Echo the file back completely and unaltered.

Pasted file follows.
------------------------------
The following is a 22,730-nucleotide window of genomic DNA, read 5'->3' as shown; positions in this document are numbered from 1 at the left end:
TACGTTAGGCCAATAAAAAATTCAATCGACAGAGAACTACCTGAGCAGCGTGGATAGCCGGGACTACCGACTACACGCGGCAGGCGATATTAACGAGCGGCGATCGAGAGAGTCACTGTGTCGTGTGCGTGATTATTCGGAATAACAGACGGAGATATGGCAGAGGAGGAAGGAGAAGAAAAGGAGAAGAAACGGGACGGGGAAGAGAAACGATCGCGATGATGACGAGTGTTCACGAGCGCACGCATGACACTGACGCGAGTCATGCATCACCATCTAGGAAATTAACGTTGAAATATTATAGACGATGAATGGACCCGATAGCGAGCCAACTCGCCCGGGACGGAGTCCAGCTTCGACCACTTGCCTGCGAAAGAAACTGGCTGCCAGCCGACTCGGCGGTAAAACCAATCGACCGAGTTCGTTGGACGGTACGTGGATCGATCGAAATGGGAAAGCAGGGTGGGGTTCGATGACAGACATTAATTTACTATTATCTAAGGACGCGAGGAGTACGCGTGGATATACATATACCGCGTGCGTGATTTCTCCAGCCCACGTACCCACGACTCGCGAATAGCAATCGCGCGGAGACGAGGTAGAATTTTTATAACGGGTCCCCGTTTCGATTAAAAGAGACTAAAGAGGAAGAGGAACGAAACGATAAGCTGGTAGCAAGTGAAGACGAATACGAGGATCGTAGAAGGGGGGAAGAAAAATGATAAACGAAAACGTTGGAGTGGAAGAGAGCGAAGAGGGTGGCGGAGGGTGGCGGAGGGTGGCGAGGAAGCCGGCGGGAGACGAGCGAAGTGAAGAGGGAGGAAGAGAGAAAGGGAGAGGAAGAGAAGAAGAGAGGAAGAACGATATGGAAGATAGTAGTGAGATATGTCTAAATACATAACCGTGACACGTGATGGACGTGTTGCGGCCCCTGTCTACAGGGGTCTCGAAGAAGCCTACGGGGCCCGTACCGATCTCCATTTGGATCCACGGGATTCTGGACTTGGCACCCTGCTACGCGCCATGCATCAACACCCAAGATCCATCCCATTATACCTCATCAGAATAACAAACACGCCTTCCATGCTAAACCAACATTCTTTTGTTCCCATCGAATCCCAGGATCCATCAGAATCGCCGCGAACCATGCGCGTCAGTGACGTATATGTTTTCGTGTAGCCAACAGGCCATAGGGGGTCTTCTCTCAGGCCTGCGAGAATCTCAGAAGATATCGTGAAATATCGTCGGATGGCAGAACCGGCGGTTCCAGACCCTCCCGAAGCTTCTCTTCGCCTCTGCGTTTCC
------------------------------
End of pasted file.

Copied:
The following is a 22,730-nucleotide window of genomic DNA, read 5'->3' as shown; positions in this document are numbered from 1 at the left end:
TACGTTAGGCCAATAAAAAATTCAATCGACAGAGAACTACCTGAGCAGCGTGGATAGCCGGGACTACCGACTACACGCGGCAGGCGATATTAACGAGCGGCGATCGAGAGAGTCACTGTGTCGTGTGCGTGATTATTCGGAATAACAGACGGAGATATGGCAGAGGAGGAAGGAGAAGAAAAGGAGAAGAAACGGGACGGGGAAGAGAAACGATCGCGATGATGACGAGTGTTCACGAGCGCACGCATGACACTGACGCGAGTCATGCATCACCATCTAGGAAATTAACGTTGAAATATTATAGACGATGAATGGACCCGATAGCGAGCCAACTCGCCCGGGACGGAGTCCAGCTTCGACCACTTGCCTGCGAAAGAAACTGGCTGCCAGCCGACTCGGCGGTAAAACCAATCGACCGAGTTCGTTGGACGGTACGTGGATCGATCGAAATGGGAAAGCAGGGTGGGGTTCGATGACAGACATTAATTTACTATTATCTAAGGACGCGAGGAGTACGCGTGGATATACATATACCGCGTGCGTGATTTCTCCAGCCCACGTACCCACGACTCGCGAATAGCAATCGCGCGGAGACGAGGTAGAATTTTTATAACGGGTCCCCGTTTCGATTAAAAGAGACTAAAGAGGAAGAGGAACGAAACGATAAGCTGGTAGCAAGTGAAGACGAATACGAGGATCGTAGAAGGGGGGAAGAAAAATGATAAACGAAAACGTTGGAGTGGAAGAGAGCGAAGAGGGTGGCGGAGGGTGGCGGAGGGTGGCGAGGAAGCCGGCGGGAGACGAGCGAAGTGAAGAGGGAGGAAGAGAGAAAGGGAGAGGAAGAGAAGAAGAGAGGAAGAACGATATGGAAGATAGTAGTGAGATATGTCTAAATACATAACCGTGACACGTGATGGACGTGTTGCGGCCCCTGTCTACAGGGGTCTCGAAGAAGCCTACGGGGCCCGTACCGATCTCCATTTGGATCCACGGGATTCTGGACTTGGCACCCTGCTACGCGCCATGCATCAACACCCAAGATCCATCCCATTATACCTCATCAGAATAACAAACACGCCTTCCATGCTAAACCAACATTCTTTTGTTCCCATCGAATCCCAGGATCCATCAGAATCGCCGCGAACCATGCGCGTCAGTGACGTATATGTTTTCGTGTAGCCAACAGGCCATAGGGGGTCTTCTCTCAGGCCTGCGAGAATCTCAGAAGATATCGTGAAATATCGTCGGATGGCAGAACCGGCGGTTCCAGACCCTCCCGAAGCTTCTCTTCGCCTCTGCGTTTCC